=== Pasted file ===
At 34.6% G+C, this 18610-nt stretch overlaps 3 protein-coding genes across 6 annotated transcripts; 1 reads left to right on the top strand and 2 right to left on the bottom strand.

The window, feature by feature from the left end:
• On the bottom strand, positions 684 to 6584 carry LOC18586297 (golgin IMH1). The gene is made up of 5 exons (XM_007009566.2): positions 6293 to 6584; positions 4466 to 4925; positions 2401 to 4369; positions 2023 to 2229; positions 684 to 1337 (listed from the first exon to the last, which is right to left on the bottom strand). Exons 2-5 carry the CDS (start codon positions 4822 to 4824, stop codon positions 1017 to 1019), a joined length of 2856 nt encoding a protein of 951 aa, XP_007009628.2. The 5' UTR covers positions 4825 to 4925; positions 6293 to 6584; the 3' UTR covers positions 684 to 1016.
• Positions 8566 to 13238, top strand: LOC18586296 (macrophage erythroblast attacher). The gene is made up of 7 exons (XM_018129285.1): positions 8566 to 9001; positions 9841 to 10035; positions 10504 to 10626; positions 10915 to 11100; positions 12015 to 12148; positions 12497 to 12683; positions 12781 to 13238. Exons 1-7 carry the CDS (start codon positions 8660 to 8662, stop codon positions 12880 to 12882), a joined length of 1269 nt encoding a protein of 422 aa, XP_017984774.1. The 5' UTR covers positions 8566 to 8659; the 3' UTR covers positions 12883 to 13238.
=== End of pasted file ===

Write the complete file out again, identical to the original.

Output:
At 34.6% G+C, this 18610-nt stretch overlaps 3 protein-coding genes across 6 annotated transcripts; 1 reads left to right on the top strand and 2 right to left on the bottom strand.

The window, feature by feature from the left end:
• On the bottom strand, positions 684 to 6584 carry LOC18586297 (golgin IMH1). The gene is made up of 5 exons (XM_007009566.2): positions 6293 to 6584; positions 4466 to 4925; positions 2401 to 4369; positions 2023 to 2229; positions 684 to 1337 (listed from the first exon to the last, which is right to left on the bottom strand). Exons 2-5 carry the CDS (start codon positions 4822 to 4824, stop codon positions 1017 to 1019), a joined length of 2856 nt encoding a protein of 951 aa, XP_007009628.2. The 5' UTR covers positions 4825 to 4925; positions 6293 to 6584; the 3' UTR covers positions 684 to 1016.
• Positions 8566 to 13238, top strand: LOC18586296 (macrophage erythroblast attacher). The gene is made up of 7 exons (XM_018129285.1): positions 8566 to 9001; positions 9841 to 10035; positions 10504 to 10626; positions 10915 to 11100; positions 12015 to 12148; positions 12497 to 12683; positions 12781 to 13238. Exons 1-7 carry the CDS (start codon positions 8660 to 8662, stop codon positions 12880 to 12882), a joined length of 1269 nt encoding a protein of 422 aa, XP_017984774.1. The 5' UTR covers positions 8566 to 8659; the 3' UTR covers positions 12883 to 13238.